How Long Does it Take to Get Pregnant?
Most people want to know how long it will take them to get pregnant. Although we do know how long it takes on average for a person or couple, it is impossible to tell how long it will take you to get pregnant, because each person is unique. In this article we discuss the average time to conceive and when you should consider speaking with your doctor about fertility.
How long does it take to conceive?
As we’ve already mentioned it’s impossible to say how long it takes to get pregnant because it’s different for every person. Some women get pregnant very quickly (in the first 1 – 3 months of trying) which can be upsetting for those who have been trying for longer with no success.
Different factors can affect a couple’s chances of conceiving, such as:
- General health
- Reproductive health
- How often you have sex
How does age affect fertility?
Women’s fertility declines because the number and quality of their eggs decreases over time. Male fertility also declines with age, though not as much as female fertility.
We understand that women are often told their fertility decreases with age, and this can be frustrating and upsetting because your age is not something you can control. Many women wait to have children later in life with good reason, such as wanting to create a safe and supportive environment, focusing on their career first, or trying to find the right partner to have a child with.
Given the impact of age is so important on female fertility it’s hard to give average times taken to conceive without mentioning it. One study found that for couples having regular unprotected sex:
- Around 7 out of 10 women aged 30 will conceive within one year
- Around 6 out of 10 women aged 35 will conceive within one year
- Around 4 out of 10 women aged 40 will conceive within one year.
After the age of 40, it gets harder to conceive and you may be offered fertility treatment.
Fertility and lifestyle
Fertility is affected by lifestyle and there are some things you can do to improve your fertility. For example, if you smoke it will take you longer to get pregnant than a non-smoker. If you give up smoking now, your chances of conceiving faster will increase.
Other things you can do to improve your fertility include:
- Being a healthy weight
- Being active
- Eating a healthy, balanced diet
- Managing any chronic conditions, such as diabetes
- Limiting alcohol
- Avoiding recreational/illicit drugs.
You can read more about preconception health here.
How frequently should you have sex in order to get pregnant?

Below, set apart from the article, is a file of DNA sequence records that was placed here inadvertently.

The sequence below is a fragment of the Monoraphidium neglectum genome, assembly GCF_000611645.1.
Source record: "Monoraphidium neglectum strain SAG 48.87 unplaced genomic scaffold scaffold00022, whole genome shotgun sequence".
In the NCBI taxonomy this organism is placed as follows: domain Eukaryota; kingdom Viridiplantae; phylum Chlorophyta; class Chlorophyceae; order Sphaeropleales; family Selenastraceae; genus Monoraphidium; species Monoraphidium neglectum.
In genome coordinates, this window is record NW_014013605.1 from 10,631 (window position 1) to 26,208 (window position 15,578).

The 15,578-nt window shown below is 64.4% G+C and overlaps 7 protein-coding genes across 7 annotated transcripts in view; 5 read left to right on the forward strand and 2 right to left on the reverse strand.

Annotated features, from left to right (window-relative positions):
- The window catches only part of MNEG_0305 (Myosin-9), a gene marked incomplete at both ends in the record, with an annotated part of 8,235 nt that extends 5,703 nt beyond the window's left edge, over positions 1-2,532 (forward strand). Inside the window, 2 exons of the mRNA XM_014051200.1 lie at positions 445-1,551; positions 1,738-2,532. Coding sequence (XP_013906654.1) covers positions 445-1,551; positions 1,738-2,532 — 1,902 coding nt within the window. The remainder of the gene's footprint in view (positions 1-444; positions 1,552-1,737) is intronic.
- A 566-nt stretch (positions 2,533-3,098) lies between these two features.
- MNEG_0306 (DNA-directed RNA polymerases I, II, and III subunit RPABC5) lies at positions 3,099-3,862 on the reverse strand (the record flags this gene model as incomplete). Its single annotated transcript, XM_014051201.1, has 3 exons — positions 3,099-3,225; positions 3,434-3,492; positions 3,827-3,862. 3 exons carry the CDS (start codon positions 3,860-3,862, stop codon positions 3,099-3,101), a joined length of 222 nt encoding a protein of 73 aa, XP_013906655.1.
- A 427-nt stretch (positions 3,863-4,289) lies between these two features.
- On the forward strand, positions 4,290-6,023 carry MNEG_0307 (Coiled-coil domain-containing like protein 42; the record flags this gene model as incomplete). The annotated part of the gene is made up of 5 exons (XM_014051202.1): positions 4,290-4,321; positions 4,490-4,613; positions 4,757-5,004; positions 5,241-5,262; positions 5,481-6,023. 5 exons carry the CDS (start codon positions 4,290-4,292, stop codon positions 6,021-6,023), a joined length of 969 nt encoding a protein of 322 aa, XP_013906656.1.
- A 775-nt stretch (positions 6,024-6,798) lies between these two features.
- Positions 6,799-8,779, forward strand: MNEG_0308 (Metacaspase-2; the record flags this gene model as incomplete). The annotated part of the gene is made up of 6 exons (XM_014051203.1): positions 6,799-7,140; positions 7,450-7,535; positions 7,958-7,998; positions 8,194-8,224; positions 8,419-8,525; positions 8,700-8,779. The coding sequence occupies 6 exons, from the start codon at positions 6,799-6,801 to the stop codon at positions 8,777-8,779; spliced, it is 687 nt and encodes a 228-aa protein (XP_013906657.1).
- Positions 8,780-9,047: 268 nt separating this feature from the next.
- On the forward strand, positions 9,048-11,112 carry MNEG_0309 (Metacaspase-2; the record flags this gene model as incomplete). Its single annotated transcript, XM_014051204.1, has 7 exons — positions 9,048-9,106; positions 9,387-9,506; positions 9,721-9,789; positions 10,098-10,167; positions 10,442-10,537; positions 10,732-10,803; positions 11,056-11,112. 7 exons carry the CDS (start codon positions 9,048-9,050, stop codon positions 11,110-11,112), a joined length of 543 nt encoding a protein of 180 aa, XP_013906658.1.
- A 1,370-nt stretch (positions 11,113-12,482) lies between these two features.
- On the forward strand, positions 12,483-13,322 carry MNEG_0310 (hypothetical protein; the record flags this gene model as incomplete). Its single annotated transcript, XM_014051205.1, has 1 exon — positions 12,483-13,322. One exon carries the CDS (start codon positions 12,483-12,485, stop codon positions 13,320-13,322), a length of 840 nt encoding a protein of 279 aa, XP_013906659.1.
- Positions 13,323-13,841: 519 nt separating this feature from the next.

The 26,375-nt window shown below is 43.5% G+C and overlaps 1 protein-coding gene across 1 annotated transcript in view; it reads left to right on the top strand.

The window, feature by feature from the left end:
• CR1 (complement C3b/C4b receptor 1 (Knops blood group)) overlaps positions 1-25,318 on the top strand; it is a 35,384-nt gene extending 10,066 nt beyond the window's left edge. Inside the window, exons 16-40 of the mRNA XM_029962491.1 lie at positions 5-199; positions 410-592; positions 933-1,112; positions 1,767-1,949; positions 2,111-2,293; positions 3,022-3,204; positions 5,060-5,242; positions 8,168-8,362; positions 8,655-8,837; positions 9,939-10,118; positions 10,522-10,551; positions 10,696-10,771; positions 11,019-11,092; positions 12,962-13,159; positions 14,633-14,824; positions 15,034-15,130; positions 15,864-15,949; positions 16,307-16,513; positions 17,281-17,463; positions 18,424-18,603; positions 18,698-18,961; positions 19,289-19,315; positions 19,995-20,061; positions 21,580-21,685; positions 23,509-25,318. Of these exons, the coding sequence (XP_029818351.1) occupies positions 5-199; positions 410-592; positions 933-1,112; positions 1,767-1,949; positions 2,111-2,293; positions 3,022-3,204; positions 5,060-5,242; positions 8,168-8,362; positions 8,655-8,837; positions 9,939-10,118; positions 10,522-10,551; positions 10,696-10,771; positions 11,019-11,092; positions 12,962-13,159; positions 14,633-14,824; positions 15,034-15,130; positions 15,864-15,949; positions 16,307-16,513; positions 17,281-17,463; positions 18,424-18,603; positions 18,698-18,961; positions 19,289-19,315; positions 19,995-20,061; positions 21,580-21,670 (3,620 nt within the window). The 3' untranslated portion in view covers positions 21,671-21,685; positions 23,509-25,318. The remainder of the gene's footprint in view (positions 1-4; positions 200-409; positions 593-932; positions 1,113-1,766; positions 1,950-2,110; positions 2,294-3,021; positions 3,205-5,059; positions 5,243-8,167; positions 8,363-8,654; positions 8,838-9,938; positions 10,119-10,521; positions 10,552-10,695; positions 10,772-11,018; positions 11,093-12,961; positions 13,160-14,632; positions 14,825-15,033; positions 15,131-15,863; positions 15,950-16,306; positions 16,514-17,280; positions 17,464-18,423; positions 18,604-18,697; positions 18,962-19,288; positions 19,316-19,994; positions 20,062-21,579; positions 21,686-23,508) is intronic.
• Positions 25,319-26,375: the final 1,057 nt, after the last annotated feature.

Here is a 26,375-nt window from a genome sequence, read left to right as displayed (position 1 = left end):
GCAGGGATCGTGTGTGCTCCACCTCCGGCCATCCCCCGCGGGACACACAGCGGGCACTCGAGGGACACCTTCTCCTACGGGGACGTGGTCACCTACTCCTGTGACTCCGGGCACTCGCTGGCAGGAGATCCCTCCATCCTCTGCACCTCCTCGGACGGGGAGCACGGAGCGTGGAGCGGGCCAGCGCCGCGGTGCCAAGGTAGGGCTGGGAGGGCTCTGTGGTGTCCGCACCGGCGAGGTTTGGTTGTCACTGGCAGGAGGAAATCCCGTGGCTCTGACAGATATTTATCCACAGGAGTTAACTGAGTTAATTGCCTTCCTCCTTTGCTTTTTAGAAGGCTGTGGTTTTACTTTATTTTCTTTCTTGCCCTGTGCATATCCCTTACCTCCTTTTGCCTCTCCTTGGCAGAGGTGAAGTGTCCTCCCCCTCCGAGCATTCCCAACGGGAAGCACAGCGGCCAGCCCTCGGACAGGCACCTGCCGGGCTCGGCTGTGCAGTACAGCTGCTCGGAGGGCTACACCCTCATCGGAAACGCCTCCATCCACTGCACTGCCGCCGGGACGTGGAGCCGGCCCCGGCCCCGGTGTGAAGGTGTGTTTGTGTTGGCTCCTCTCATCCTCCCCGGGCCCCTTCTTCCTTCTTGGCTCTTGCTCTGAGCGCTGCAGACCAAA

The National Institute for Health and Care Excellence (NICE) advises to have sex every 2 to 3 days throughout the month to increase your chances of conception. However we understand that this can be impractical, for instance if you or your partner works away, works long hours, or you have a lot of other responsibilities. It can also be undesirable – having a set schedule for sex can make it feel like a chore.
Some couples time sex by when the woman ovulates (releases an egg). You can read more about how to determine when ovulation occurs here. Taking an ovulation test every day can feel burdensome and this can become tiring over time. It’s important to choose which method works best for you and your partner. You might decide to alternate between methods.
When to seek help getting pregnant
Your GP should usually be your first port of call if you’re concerned about fertility. The guideline in most areas suggest couples should have been having regular sex without contraception for at least a year before being investigated for fertility.
However, there are situations when you shouldn’t wait to see your GP. These include:
- If you are over 36
- If you have a known issue that could affect your fertility such as endometriosis or polycystic ovary syndrome (PCOS)
- If your partner has a known fertility issue, such as low sperm count
- If you are concerned you or your reproductive partner may have an undiagnosed medical issue that may be affecting your ability to get pregnant.
Learn more about how long it takes to get pregnant
- Sozou PD, Hartshorne GM (2012). Plos One. Published: October 4, 2012 Time to Pregnancy: A Computational Method for Using the Duration of Non-Conception for Predicting Conception
- NHS website. How long does it usually take to get pregnant?
- NICE guidelines website. Overview | Fertility problems: assessment and treatment | Guidance